Updated 4/13/07: Things have been going along fine so far.  Since I have acquired the two pairs only the first pair has produced for me but then they are older too. They gave so far 2 males and 2 females which resulted in a total of 4 clutches. In their 1st clutch in 2005 they produced 2 males and one egg was infertile.  Then their 2nd clutch in 2005 had 3 eggs in which 2 chicks hatched and one was infertile then one of the chicks died at about one week of age, the one that lived was a female. In 2006 they produced only one female.   The hen from Pair #1 tends to lay only 2 or 3 eggs per clutch and sometimes one is infertile. The Pair #2 of Coral Bills have not produced for me as of this time and they are now along 3 years old but I have heard them while in the aviary making the gesture sounds of mating... but was not in the act of it.

The newest and most exciting news has come up! I now have traded the 2 female offsprings of mine for 2 other female offsprings with another Breeder.  It benefits us both and allows us to create new unrelated bloodlines which is a goal for both of us.  This does allow me to get a better jump start and hopefully will not be quite as long of a wait and seeing that my second pair has not produced for me yet at the time of this writing. I also bought one single female too so I would have a 3rd choice for pairing up of unrelated birds when the time comes.

It's going to take a while until I get pairs that I want. My ultimate goal is not only for myself but for others as well. When I feel I have produced enough actual pairs there will be times that I can then start selling a baby or two here and there. Once I am about where I want to be, then I can still go solely into selling the Coral Bills into the pet trade. I know there are numerous Coral Bill pets out there but what I have found is, there was still never enough of the Coral Bills in circulation, especially not all that many breeders who are set up with them. The price is still high on them too due to their somewhat rarity, meaning they are still not easy to come by and you do not see them like the other Pionus species.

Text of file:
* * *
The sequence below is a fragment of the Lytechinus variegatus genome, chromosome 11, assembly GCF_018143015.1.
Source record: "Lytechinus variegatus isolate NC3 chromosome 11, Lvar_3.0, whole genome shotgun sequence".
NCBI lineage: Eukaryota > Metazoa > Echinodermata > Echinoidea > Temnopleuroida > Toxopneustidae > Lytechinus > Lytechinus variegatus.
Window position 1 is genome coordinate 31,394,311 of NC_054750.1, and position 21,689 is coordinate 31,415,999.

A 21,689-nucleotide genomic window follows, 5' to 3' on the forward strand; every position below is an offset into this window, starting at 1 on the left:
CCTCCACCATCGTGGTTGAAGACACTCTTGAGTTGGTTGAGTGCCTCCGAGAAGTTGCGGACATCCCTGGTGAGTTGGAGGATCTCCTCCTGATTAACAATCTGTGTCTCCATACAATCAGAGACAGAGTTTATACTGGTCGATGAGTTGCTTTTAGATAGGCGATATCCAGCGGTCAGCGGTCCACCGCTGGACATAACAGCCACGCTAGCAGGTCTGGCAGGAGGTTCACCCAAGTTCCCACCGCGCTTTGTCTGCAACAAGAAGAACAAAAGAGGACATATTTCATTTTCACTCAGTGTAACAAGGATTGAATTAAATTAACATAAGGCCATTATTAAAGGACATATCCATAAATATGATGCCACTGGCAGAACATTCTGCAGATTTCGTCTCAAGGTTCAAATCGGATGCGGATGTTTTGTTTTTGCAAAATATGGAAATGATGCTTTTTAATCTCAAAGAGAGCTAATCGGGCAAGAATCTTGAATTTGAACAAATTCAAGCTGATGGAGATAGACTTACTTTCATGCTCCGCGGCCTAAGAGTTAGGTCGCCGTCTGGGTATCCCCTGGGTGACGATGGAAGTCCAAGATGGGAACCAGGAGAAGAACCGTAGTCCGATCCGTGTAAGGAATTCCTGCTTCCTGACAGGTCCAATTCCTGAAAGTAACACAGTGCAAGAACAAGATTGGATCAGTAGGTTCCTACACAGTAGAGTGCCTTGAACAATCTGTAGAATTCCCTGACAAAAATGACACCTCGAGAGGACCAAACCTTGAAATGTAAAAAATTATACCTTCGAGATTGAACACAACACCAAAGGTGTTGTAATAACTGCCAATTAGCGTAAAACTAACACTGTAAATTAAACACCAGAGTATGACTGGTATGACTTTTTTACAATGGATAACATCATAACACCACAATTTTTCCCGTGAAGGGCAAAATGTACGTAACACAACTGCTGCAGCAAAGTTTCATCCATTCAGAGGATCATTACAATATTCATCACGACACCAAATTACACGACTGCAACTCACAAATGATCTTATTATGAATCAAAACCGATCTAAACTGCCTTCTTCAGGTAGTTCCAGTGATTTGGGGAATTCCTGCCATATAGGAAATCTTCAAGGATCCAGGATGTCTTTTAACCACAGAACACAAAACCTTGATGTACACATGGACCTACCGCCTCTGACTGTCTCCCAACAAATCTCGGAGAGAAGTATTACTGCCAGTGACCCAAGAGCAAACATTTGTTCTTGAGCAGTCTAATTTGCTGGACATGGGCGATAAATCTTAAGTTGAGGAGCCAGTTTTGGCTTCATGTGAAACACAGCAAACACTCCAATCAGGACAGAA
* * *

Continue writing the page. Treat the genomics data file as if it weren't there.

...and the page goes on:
I will slowly but surely plug along on the Coral Bill Program of mine and hope it will go the way I'd like it to go.

Updated 6/07/07: I now have the new females paired with the males that I produced. This gives me a total of 4 pairs at this time, although the 2 newest ones that I paird up are only 2 years old at this time and will be at least another 1 to 2 years before they possibly will produce. I have one other female that I had bought that I may pair up with this years offspring should one be a male. This would only make the female a year older than the 2007 offspring. If both the 2007 babies were to both be females then I will hold them for future use of trading or pairing up with ones that I get from my pair number 2.

You can see photos of each pair on the links at the left, so be sure to take a look at them and read on how they are progressing with each other.

Updated Sept. 7, 2008: You can read on this link for info of the 2007 & 2008 Coral Bills that were produced.

Updated June 10th, 2009: As of this time in June Honey & Babe are on 4 eggs. The 2nd acquired pair still has not gone into their nest box but does chew around the entrance hole. They are at least 5 years old now. The 3rd pair has a nest box in place and is their first time, the hen has gone to nest and has only one egg in which I need to check for fertility. The 4th pair has not shown any interest in going into the nest box at all. The pair that makes up my 5th pair was paired together but I split them apart as I have a strong-headed hen who just is giving the male a bad time and chases him. They are side by side and will hopefully in time will fall in love through the wire at some point. This worked for my Dusky pair, so maybe it will for them too! So I have 2 female singles and 2 male singles which are all 4 related and are the offsprings of Honey & Babe... so I really need my #2 pair to produce but as time goes on without any babies from pair #2, I feel it will be harder to pair them up. I could make a trade to someone else who might have unrelated sexes to pair up but that chance is slim. This Baby Season of 2009 any babies that Honey & Babe produce I am considering on selling as pets to who ever would be interested. Please keep in mind, I will not sell a brother and sister to the same person and all info will be documented to who they are sold to.

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Updated January 5, 2012